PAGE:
STEM is great, but STEAM adds an “A” for Art and design. While teaching twenty-first century skills, art and design should be integrated with science, technology, engineering and math. Students need to create and design objects that are functional, look good and work in an innovative, elegant way. Adding some scientific resources to incorporate STEAM in art will make learning while creating a natural combination for young artists.
Throughout my years of teaching, I have been offering more and more choice within art lessons, so TAB is a natural extension. I also believe that children need a place to be able to create, explore, solve problems and succeed. I am excited to see how my students will flourish and grow as artists and problem solvers during this school year.
Why try to compartmentalize disciplines when they overlap and complement each other?
Last month, I attended a symposium at The Aldrich Contemporary Art Museum called “Full Steam Ahead” with two colleagues. I got a fabulous idea for adding STEAMy resources to the art studio for my students from a session by Neal Overstrom, the director the Nature Lab at the Rhode Island School of Design. The Nature Lab is a natural science collection and lending library where students have hands-on access to specimens such as shells, taxidermy animals and skeletons. There are also live plants and animals to support visual inquiry into biological and natural sciences. There are almost 80,000 individual specimens in the collection.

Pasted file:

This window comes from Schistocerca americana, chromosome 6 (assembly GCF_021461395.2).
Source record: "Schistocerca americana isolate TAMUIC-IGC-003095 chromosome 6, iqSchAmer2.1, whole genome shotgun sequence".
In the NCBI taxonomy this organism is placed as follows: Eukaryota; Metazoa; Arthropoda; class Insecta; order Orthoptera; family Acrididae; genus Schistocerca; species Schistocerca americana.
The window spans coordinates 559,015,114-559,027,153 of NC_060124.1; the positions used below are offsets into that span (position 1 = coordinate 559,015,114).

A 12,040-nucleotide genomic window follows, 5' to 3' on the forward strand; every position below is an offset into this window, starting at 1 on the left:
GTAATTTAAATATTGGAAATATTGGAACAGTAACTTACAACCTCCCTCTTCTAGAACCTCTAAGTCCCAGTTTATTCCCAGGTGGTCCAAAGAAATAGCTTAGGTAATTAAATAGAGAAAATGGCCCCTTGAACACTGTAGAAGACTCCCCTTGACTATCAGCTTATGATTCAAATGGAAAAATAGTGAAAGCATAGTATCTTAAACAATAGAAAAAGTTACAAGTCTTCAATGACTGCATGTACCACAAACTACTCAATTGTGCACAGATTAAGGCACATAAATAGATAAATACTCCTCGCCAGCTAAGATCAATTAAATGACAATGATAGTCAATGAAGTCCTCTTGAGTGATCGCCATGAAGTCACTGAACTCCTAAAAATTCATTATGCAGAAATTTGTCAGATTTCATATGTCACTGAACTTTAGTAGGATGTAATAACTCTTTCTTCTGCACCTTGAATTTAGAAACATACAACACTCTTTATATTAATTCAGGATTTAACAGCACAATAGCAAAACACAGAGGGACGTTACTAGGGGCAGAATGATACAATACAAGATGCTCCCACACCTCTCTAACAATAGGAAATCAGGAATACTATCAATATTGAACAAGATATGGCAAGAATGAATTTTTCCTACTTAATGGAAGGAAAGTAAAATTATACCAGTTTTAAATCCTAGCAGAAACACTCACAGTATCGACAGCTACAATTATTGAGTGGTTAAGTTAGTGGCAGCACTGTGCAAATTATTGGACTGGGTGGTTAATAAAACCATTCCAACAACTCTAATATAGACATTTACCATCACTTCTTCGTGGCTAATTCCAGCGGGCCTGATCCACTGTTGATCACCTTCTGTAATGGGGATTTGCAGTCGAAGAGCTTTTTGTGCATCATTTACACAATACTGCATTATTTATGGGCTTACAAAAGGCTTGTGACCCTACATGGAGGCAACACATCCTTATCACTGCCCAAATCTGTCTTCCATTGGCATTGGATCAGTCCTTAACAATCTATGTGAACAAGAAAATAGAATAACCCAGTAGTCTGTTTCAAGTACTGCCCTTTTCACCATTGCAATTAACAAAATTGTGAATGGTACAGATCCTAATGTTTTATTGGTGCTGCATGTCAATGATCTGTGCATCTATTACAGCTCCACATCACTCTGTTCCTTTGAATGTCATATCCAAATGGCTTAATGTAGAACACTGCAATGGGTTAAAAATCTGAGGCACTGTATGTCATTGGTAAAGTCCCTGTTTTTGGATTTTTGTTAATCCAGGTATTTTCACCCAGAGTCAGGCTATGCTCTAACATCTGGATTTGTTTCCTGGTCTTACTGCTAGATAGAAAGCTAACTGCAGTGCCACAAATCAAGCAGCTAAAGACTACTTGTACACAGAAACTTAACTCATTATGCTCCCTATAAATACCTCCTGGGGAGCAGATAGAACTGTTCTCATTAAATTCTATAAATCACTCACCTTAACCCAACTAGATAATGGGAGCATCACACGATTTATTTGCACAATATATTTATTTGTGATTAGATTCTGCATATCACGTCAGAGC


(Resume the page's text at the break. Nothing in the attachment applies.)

- Insects – how about some real specimens?
- Animals – realistic plastic toys, I have some in the cellar (Don’t tell my son!)
- Photos of animals, plants, etc – I have collected old books for this purpose.
- Leaves – it is fall in New England, that one is easy! (Just collect some :)
- Gourds, fruits and vegetables – the art room has these already.
- Feathers – I’ll need to find some clean, natural feathers
- Bones – I have a Mr. Thrifty skeleton already!
Students love the plastic fruits, vegetables and gourds. Imagine for a moment, twenty children setting up their own small still life at the same time! It is really something. Mr. Thrifty, the skeleton, will make his appearance this week. I wonder how the students will react to him. Some of the other items I plan to ask for in a grant from our local learning foundation.
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This blog was first posted on Education Closet, October, 2016